Mixing-induced activity in open flows

Mixing-induced activity in open flows

Abstract

We develop a theory describing how a convectively unstable active field in an open flow is transformed into absolutely unstable by local mixing. Presenting the mixing region as one with a locally enhanced effective diffusion allows us to find the linear transition point to an unstable global mode analytically. We derive the critical exponent that characterizes weakly nonlinear regimes beyond the instability threshold and compare it with numerical simulations of a full two-dimensional flow problem. The obtained scaling law turns out to be universal as it depends neither on geometry nor on the nature of the mixing region.

pacs:
47.54.-r; 47.70.-n; 89.75.Kd

1 Introduction

In many geophysical and laboratory flows active chemical and biological processes occur. These active processes are crucially dependent on the nature of the flow. Especially important from the theoretical point of view becomes understanding the role of mixing. As we demonstrate below, even localized region of strong mixing introduced in the laminar flow is able to significantly change the overall picture of activity. Because the active processes accompanied by mixing are widespread, the outcomes of our analysis are highly relevant to practically important problems varying from chemical reactions in micro-mixers to plankton growth in ocean, see [1] and references therein.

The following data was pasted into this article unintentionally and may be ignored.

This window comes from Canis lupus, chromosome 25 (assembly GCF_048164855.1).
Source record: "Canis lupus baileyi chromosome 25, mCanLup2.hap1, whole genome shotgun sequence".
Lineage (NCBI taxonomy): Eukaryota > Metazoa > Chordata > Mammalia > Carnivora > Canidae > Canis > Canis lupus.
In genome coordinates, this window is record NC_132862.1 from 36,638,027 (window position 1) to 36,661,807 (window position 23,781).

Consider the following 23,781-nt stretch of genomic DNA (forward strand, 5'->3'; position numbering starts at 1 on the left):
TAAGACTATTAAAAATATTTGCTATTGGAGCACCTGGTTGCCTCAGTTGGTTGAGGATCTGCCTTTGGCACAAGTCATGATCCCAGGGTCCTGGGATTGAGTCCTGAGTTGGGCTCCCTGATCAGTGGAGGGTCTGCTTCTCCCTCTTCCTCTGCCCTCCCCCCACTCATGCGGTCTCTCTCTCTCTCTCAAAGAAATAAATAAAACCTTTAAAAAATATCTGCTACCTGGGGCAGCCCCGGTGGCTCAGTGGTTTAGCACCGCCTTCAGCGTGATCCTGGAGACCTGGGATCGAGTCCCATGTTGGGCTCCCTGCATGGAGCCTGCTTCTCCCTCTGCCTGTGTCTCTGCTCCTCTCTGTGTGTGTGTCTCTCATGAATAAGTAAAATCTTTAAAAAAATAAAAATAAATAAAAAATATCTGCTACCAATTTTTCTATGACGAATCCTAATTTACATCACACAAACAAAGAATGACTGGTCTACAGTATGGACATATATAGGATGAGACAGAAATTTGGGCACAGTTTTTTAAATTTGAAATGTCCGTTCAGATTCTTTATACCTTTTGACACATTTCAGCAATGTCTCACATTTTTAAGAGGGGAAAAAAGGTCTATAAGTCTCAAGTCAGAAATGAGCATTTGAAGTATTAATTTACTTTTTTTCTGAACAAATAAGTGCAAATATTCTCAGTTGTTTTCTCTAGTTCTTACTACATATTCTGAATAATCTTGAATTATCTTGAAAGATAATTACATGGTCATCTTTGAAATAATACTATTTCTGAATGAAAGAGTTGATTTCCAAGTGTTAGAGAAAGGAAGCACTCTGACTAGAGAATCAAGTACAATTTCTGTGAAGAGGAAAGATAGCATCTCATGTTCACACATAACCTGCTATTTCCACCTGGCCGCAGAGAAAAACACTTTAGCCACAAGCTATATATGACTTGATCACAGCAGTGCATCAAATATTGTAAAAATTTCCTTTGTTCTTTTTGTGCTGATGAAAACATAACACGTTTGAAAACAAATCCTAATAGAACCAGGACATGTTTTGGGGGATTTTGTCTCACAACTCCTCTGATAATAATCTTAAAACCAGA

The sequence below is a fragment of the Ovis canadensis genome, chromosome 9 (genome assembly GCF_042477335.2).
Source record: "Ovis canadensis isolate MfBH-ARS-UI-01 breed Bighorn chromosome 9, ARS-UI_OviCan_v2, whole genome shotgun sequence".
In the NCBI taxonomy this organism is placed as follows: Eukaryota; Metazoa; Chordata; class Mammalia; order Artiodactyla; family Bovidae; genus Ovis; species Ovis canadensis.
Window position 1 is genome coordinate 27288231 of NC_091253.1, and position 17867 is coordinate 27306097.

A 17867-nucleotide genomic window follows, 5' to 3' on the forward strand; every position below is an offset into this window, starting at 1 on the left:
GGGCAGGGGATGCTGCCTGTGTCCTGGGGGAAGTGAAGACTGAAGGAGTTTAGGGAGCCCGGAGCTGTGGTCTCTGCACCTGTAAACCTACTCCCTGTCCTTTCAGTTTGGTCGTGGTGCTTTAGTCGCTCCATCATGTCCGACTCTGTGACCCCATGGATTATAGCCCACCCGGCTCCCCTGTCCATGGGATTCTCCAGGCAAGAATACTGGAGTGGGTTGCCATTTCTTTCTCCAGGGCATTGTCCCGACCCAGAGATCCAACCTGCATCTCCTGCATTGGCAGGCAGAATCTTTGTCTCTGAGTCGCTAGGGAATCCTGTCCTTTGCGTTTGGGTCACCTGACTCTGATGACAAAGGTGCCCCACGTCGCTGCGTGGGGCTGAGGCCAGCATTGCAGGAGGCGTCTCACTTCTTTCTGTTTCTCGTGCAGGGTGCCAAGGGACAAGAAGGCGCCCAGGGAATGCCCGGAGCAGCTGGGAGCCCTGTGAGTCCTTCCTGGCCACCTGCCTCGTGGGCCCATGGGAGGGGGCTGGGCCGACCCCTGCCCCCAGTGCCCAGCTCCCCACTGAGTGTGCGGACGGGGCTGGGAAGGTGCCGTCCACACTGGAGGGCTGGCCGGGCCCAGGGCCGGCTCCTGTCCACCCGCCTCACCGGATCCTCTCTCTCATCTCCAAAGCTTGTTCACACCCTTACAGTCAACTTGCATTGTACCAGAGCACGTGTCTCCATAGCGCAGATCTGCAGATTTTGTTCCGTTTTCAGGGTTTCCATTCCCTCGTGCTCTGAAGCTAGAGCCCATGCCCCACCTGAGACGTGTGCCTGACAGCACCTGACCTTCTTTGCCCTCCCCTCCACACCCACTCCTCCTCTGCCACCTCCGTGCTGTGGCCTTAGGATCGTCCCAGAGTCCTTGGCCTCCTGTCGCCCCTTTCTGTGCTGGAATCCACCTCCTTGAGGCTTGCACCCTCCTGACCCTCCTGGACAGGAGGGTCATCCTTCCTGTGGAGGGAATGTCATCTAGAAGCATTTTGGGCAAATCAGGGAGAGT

What turns out to be generic, the active processes quite often occur in an open rather than in a closed geometry. Here the main issue is whether the throughflow is stronger or weaker than the activity. One has to compare the velocity of the throughflow with the velocity of the activity spreading due to diffusion. If the throughflow is stronger, the activity is blown away like a candle flame in a strong wind, in the opposite case a sustained activity can be observed [2, 3, 4]. This simple picture is valid, however, only for homogeneous media. Often additional vortexes are superimposed on a constant throughflow, due to, e.g., wakes behind islands in ocean currents or mixing enforced by revolving fan blades in laboratory experiments. We want to study under which conditions such an additional kinematic mixing in a strong open flow can lead to a transition to a sustained activity, and to characterize this transition quantitatively.

Our main model is a reaction-advection-diffusion equation for the dimensionless concentration of an active scalar field

(1)

Here is a constant throughflow in -direction, is a molecular diffusion of the scalar field. Activity is assumed to be of the simplest form: a linear growth with rate with a saturation at . The nonlinearity index is typically integer (1 or 2) for chemical reactions, while for biological populations a wide range of values of has been recently reported [5]. Mixing is described by a spatially localized incompressible velocity field , its intensity is denoted as . Note that in the absence of fluid flow Eq. (1) is reduced to the famous Kolmogorov-Petrovsky-Piskunov-Fisher (KPPF) model of an active medium with diffusion (see, e.g., [6] for original references, analysis, and applications of KPPF), while for Eq. (1) describes a linear evolution of a passive scalar in a flow. Model (1) can be used for the description of biological activity, where is, e.g., concentration of a growing plankton, advected by oceanic currents [7]; for a possible laboratory realization see recent experiments with an autocatalytic reaction in a Hele-Shaw cell with a throughflow [8].